Television: No place for 'No' when it comes to marriage equality
Aren't we the greatest little nation in the world? That was the underlying message of The Story of Yes (RTÉ2), a determinedly feel-good account of last year's marriage equality referendum.
Indeed, so intent was Hugh Rodgers' hour-long film on celebrating our embrace of social and sexual change that the strenuous efforts by the 'No' campaigners to ensure that such an embrace never happened barely got a look in, which must have been galling for them.
Yet while part of me says let them be galled (how is it anyone's business to meddle in the personal lives of other people?), it made for skewed history, with little mention and even less onscreen evidence of the rancorous arguments that dominated the airwaves in the spring of last year.
The rancour, some of it quite nasty, mainly came from those self-appointed guardians of traditional Catholic morality who sought to curtail the freedom of their fellow citizens, but they represented a sizeable minority of our population and to ignore their impact and their arguments, no matter how pettily expressed, was to distort the facts.
Instead, the film, in its almost happy-clappy way, chose to focus entirely on those who were personally invested in achieving change, and its overall mood was best exemplified by the fervent exclamations of gay activist Riyadh: "This is history that we're making here! Holy shit! This is heavy!"
He was an engagingly hyperactive presence, while there were winning contributions, too, from some of the gay couples who were interviewed - teenage Safia saying of Colm O'Gorman and his male partner: "In my eyes, they're just my parents" and Moninne recalling that the birth of her daughter with partner Clodagh "was the best day of our lives".
There were a few darker memories - Anna musing on the 'No' campaign's posters ("having your life debated on a lamp post") and her partner Aoife recalling that "you're waiting for a whole country to make a judgment on who you are - it's a bizarre thing".
But a kind of giddiness prevailed throughout as we were invited to congratulate ourselves on our enlightened liberalism and generosity of spirit. Tell that to the homeless and all those other people who remain marginalised and ignored in our caring society.
Last week's Mara: A Legacy (RTÉ1) could have been interesting if its makers had bothered to examine the often murky role of political spin doctors, but I could see no point at all to this week's Wogan: A Legacy on the same channel.
The BBC broadcaster died less than four months ago and his passing was marked at the time by extensive obituaries, reminiscences and encomiums both here and across the water, where his death occasioned national mourning. No one had a bad word to say about him, probably because there wasn't anything bad to be said, so why devote yet another star-struck tribute to him now?
We got predictable old guff from peers and pretenders, some of it self-serving and the rest mostly on the level of Gloria Hunniford's recollection of "a deeply intelligent man" and Mike Murphy's "he was always a bit of gas". You don't say.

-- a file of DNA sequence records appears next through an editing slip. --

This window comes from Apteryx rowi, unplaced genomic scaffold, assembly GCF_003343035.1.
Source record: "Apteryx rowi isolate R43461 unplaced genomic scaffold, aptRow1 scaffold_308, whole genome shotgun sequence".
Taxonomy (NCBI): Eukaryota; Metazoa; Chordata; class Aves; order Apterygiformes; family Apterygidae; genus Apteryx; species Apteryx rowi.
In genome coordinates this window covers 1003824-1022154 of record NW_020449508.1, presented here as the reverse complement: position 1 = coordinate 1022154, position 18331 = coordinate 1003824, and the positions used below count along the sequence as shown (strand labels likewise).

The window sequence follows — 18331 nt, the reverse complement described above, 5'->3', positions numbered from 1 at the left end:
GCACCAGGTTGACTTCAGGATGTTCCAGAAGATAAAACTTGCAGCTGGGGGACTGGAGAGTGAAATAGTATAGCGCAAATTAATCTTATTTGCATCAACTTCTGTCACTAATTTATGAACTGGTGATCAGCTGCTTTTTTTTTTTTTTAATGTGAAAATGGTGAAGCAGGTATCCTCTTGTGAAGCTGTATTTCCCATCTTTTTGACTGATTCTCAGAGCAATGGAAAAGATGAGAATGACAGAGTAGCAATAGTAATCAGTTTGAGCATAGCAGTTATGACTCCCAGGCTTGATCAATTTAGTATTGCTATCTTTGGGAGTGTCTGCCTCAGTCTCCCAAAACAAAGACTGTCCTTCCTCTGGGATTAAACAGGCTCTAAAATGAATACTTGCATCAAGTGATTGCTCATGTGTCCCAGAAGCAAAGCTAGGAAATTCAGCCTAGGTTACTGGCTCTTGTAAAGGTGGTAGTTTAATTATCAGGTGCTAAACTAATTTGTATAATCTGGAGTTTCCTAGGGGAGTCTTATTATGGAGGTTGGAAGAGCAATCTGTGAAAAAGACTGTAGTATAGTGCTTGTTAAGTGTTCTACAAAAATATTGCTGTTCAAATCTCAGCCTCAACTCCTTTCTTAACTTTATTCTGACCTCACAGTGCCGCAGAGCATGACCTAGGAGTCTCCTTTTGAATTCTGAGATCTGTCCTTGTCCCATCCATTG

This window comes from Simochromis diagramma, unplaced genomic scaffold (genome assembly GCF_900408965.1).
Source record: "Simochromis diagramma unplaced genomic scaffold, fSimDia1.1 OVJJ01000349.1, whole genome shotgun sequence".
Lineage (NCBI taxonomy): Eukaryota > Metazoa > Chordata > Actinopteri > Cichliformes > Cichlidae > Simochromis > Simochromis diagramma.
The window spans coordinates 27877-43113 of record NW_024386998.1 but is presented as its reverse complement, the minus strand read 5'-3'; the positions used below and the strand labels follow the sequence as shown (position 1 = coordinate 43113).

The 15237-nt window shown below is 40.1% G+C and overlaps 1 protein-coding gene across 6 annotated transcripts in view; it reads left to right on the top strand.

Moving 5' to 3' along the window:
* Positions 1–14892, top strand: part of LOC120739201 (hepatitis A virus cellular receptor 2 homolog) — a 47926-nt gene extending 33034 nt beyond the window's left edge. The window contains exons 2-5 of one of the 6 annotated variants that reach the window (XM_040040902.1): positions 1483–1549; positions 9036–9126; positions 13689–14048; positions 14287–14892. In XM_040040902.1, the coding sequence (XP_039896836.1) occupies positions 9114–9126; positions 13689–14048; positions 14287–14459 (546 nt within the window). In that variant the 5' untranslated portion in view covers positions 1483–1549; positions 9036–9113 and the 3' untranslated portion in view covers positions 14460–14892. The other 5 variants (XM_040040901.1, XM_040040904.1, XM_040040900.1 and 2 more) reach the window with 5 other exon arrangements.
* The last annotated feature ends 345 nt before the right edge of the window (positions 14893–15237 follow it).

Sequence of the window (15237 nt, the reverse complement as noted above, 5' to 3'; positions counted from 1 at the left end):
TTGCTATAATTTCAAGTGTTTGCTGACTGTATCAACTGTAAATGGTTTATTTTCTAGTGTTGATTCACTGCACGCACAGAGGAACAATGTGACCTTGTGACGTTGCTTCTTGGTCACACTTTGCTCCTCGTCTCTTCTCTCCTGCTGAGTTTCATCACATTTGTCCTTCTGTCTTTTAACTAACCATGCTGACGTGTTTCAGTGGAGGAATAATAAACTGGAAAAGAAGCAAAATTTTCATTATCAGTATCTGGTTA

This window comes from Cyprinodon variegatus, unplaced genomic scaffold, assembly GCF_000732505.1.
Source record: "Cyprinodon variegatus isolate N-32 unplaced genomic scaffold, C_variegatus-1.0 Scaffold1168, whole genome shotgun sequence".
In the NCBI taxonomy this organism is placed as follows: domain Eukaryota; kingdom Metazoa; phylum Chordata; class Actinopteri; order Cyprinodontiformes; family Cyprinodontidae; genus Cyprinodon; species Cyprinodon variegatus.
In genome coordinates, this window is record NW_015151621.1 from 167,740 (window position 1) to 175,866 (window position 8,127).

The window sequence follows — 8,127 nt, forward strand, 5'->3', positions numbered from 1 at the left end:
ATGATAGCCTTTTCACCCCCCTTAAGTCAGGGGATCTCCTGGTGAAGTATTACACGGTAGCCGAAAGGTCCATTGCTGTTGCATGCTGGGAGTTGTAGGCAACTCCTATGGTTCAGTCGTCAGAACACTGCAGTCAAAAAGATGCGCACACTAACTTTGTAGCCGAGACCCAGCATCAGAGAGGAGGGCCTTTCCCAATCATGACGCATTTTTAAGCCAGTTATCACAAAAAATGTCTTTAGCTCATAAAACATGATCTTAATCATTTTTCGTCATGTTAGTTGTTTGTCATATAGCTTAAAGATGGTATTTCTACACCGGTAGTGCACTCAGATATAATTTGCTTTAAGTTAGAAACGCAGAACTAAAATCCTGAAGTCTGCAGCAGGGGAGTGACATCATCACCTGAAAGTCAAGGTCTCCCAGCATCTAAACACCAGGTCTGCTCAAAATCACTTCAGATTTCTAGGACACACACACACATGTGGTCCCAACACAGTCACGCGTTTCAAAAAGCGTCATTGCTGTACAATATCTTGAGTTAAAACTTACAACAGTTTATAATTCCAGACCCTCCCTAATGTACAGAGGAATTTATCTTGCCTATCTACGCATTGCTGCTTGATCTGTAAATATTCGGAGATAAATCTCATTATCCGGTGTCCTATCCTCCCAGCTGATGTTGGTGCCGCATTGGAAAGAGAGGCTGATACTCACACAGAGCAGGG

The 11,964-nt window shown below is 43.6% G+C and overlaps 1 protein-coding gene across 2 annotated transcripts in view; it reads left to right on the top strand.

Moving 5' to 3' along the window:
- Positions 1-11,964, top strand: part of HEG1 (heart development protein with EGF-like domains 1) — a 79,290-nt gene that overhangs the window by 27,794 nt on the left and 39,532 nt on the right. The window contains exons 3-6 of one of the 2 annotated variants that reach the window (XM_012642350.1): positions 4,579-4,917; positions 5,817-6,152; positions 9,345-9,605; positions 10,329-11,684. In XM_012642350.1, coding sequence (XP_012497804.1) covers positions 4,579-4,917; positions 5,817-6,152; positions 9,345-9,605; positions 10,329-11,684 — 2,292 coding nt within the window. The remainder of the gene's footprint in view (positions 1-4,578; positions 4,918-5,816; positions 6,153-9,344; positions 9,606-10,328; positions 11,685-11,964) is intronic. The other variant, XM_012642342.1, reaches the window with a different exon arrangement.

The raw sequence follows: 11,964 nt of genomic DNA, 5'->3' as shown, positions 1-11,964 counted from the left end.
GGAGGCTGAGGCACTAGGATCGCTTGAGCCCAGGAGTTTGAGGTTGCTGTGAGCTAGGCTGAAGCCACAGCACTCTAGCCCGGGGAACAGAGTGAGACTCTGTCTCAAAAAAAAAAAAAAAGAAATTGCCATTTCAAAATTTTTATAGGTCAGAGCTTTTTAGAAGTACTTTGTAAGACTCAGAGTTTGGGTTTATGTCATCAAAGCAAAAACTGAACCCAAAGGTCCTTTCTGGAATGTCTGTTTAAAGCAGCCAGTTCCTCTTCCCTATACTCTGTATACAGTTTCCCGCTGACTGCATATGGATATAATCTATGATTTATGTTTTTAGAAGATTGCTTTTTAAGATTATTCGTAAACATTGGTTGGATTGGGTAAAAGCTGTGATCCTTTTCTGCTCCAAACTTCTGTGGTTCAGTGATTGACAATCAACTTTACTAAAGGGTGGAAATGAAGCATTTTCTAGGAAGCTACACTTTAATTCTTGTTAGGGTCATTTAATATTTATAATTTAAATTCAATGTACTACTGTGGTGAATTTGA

John McEntee, who was a friend, struck a warmer note, but nothing got said throughout the whole hour that hadn't been better said when Wogan died at the end of January.
Wild Cities (RTÉ1), which had already devoted programmes to Galway and Dublin, was in Cork this week, where its presenter was environmental scientist Tara Shine.
Very engaging she was, too, as she ranged from grebes to mallards, hares to herons, bats to terrapins and old cemeteries to disused railway stations.
And I liked that, amid all the informational titbits she imparted, she not only had a point of view about the impact of human selfishness and thoughtlessness on the wildlife of our cities, but that she also refrained from soapbox moralising.
This engrossing film also owed much to the camera work of Domenico Pontillo and director Gerry Nelson, both of whom captured arrestingly beautiful images throughout the whole hour.
More grainy, though still striking, was the footage shown in Badoiri (TG4), a half-hour labour of love by Joe St Leger, who more than 30 years ago began photographing and filming those famed west of Ireland sailing vessels known as Galway hookers.
Poet Richard Murphy, who owned one such boat when he lived in Cleggan, wrote a memorable early poem called 'The Last Galway Hooker'. That wasn't mentioned here, but St Leger's film was a fine elegy for the passing of a way of life, and while some of these marvellous boats, which once ferried necessary goods to Aran islanders and other remote outposts, have been restored in recent years, they now function merely as pleasure craft.
First Dates Ireland (RTÉ2), which ended this week, was a slavish replica of the Channel 4 original, yet managed to have a rather sweet personality of its own. This was down to the well-chosen pairings rather than to the philosophising of the resident maitre d', who was no more than a pale imitation of the Channel 4 guy.